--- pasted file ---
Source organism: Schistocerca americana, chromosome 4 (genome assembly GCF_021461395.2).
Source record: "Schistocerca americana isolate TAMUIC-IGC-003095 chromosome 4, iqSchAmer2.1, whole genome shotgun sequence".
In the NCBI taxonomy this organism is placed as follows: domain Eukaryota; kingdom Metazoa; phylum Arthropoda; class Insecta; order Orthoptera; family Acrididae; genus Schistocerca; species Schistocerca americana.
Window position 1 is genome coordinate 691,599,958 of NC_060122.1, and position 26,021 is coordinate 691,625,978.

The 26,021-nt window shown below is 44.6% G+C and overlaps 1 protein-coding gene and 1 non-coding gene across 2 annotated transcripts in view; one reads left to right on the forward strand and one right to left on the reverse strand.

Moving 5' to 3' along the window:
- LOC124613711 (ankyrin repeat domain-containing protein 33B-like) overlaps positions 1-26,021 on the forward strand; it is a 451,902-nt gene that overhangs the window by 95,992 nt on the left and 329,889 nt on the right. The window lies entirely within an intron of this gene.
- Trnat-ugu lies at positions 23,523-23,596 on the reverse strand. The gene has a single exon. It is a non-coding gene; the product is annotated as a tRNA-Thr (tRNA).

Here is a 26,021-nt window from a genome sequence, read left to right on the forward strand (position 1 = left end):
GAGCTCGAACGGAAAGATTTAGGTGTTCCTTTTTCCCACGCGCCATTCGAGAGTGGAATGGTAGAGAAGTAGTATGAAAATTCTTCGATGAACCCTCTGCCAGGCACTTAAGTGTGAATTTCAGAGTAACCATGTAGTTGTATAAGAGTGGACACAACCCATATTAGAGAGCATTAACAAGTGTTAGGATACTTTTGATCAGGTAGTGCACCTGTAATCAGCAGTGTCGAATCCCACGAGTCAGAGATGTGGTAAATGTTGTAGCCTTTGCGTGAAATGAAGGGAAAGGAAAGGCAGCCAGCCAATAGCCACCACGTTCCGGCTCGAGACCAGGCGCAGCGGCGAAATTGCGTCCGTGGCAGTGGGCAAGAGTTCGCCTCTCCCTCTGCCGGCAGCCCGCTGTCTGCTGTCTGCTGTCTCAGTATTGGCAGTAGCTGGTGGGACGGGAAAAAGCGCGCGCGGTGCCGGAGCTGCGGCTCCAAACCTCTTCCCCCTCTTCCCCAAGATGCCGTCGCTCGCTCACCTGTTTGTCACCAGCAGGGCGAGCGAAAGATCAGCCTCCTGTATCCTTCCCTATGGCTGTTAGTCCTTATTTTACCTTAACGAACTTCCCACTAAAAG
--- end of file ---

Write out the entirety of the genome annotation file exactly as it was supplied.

Source organism: Schistocerca americana, chromosome 4 (genome assembly GCF_021461395.2).
Source record: "Schistocerca americana isolate TAMUIC-IGC-003095 chromosome 4, iqSchAmer2.1, whole genome shotgun sequence".
In the NCBI taxonomy this organism is placed as follows: domain Eukaryota; kingdom Metazoa; phylum Arthropoda; class Insecta; order Orthoptera; family Acrididae; genus Schistocerca; species Schistocerca americana.
Window position 1 is genome coordinate 691,599,958 of NC_060122.1, and position 26,021 is coordinate 691,625,978.

The 26,021-nt window shown below is 44.6% G+C and overlaps 1 protein-coding gene and 1 non-coding gene across 2 annotated transcripts in view; one reads left to right on the forward strand and one right to left on the reverse strand.

Moving 5' to 3' along the window:
- LOC124613711 (ankyrin repeat domain-containing protein 33B-like) overlaps positions 1-26,021 on the forward strand; it is a 451,902-nt gene that overhangs the window by 95,992 nt on the left and 329,889 nt on the right. The window lies entirely within an intron of this gene.
- Trnat-ugu lies at positions 23,523-23,596 on the reverse strand. The gene has a single exon. It is a non-coding gene; the product is annotated as a tRNA-Thr (tRNA).

Here is a 26,021-nt window from a genome sequence, read left to right on the forward strand (position 1 = left end):
GAGCTCGAACGGAAAGATTTAGGTGTTCCTTTTTCCCACGCGCCATTCGAGAGTGGAATGGTAGAGAAGTAGTATGAAAATTCTTCGATGAACCCTCTGCCAGGCACTTAAGTGTGAATTTCAGAGTAACCATGTAGTTGTATAAGAGTGGACACAACCCATATTAGAGAGCATTAACAAGTGTTAGGATACTTTTGATCAGGTAGTGCACCTGTAATCAGCAGTGTCGAATCCCACGAGTCAGAGATGTGGTAAATGTTGTAGCCTTTGCGTGAAATGAAGGGAAAGGAAAGGCAGCCAGCCAATAGCCACCACGTTCCGGCTCGAGACCAGGCGCAGCGGCGAAATTGCGTCCGTGGCAGTGGGCAAGAGTTCGCCTCTCCCTCTGCCGGCAGCCCGCTGTCTGCTGTCTGCTGTCTCAGTATTGGCAGTAGCTGGTGGGACGGGAAAAAGCGCGCGCGGTGCCGGAGCTGCGGCTCCAAACCTCTTCCCCCTCTTCCCCAAGATGCCGTCGCTCGCTCACCTGTTTGTCACCAGCAGGGCGAGCGAAAGATCAGCCTCCTGTATCCTTCCCTATGGCTGTTAGTCCTTATTTTACCTTAACGAACTTCCCACTAAAAG